Women OK’ed for Combat
The ban that officially prohibits women from serving in combat has at last been lifted. How will this change affect the troops?
Some troops believe that if there are going to be women around, men will have to behave differently. They will have to be careful with what they say and how they act.
Others are confident that women can successfully hold the same roles as men in the military. Already, about 280,000 women have been deployed to Iraq and Afghanistan – all of them extremely valuable.
Thanks to the lifting of this ban, about 250,000 jobs have opened up for women in the military. Many of them are in infantry positions, which women had no chance of even being considered for in the past.
Services have until January 2016 to come up with special exceptions for jobs they truly believe should be only for men. More importantly, they have until May 15 of this year to come up with the plans for integrating women.
Although combat positions will now be open to women, U.S. combat troops are a relatively small potion of the overall force. The Pentagon will be reviewing these positions before opening them to women. Most of these jobs will be in the Army and a smaller number in the Marines. The Navy and Air Force have even fewer combat positions available to women.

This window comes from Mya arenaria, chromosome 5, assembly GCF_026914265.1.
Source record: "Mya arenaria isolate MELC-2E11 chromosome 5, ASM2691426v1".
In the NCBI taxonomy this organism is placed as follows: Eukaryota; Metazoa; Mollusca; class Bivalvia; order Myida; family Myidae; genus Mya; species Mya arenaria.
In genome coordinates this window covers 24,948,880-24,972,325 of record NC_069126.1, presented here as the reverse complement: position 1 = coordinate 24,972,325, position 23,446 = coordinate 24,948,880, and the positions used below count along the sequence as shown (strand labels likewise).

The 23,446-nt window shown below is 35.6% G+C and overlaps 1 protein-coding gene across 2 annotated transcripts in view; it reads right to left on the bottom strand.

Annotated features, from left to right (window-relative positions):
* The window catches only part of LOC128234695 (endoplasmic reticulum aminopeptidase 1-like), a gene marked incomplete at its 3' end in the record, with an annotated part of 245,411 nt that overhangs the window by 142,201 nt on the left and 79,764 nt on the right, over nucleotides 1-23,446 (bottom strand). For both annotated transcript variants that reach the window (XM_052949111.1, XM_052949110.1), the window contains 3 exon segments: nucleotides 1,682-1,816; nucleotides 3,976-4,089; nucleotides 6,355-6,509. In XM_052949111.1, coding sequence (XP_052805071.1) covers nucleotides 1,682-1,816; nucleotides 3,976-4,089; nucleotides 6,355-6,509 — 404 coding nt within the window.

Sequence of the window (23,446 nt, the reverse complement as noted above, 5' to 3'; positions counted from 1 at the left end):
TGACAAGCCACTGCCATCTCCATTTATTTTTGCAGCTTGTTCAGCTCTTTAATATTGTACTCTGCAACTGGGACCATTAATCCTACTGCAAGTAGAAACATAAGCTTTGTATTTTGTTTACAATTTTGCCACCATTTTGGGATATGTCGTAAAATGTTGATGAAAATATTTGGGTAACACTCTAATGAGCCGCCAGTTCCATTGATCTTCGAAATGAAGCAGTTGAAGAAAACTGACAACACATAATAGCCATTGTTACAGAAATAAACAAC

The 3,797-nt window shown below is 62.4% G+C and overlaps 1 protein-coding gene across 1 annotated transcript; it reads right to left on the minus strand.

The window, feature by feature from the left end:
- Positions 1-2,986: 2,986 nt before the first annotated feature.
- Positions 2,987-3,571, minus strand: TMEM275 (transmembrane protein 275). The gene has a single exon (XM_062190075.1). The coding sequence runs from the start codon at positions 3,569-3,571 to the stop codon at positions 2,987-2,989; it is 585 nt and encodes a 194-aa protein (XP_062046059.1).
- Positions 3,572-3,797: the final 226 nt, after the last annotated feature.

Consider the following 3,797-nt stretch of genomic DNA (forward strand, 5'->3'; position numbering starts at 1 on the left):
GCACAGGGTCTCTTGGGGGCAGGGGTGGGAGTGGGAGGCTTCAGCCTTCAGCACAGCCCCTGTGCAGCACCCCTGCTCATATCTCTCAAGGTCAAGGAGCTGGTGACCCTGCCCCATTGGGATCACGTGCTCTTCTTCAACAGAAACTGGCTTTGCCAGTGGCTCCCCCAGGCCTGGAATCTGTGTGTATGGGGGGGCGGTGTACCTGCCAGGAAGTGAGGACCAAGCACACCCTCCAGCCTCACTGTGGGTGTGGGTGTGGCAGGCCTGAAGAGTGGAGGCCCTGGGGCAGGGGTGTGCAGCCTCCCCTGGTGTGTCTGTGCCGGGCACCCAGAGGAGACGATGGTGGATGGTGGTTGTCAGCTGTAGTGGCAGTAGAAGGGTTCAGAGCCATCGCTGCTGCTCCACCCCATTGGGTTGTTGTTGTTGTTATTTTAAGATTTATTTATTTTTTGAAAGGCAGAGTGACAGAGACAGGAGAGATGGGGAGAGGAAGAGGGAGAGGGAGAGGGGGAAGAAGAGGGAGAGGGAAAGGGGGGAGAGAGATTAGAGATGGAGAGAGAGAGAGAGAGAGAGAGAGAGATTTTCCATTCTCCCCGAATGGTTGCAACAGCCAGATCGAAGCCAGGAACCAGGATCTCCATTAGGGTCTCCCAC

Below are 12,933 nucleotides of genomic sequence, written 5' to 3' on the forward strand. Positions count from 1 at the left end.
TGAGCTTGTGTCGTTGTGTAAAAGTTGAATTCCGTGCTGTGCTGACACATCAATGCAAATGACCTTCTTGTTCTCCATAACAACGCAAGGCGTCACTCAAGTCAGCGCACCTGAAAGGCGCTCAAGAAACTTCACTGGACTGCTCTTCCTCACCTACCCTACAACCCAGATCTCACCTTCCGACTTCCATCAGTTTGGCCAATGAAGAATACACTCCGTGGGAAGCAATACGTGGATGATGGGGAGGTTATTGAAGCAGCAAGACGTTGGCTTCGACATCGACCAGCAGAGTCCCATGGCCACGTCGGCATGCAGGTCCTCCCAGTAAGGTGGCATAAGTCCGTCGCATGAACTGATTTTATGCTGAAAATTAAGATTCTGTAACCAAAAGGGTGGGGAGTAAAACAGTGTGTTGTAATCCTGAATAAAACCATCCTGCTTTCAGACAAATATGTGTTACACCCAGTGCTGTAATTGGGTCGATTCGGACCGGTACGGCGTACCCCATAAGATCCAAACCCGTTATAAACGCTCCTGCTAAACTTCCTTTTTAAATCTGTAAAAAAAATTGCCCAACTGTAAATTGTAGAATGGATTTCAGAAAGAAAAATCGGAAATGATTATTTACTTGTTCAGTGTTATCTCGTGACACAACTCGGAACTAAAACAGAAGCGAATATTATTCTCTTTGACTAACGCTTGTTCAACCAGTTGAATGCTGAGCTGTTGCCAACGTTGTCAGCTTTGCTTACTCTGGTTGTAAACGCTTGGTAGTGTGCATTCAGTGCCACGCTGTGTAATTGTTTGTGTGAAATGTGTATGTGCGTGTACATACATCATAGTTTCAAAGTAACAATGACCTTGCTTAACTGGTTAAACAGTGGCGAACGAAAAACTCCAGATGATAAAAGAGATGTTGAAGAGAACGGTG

The biggest question that comes up is whether or not standards should be different for men and women. The Pentagon has stressed that there will be gender-neutral standards for combat positions. Women may find it difficult to fill a combat position that specifically requires upper-body strength.
Women will also have to carry heavy backpacks of about 70 pounds and, if necessary, carry a 200-pound male colleague should he be injured.
Even if the number of women in combat units is small, this policy change is a significant step in the advancement of women in service.
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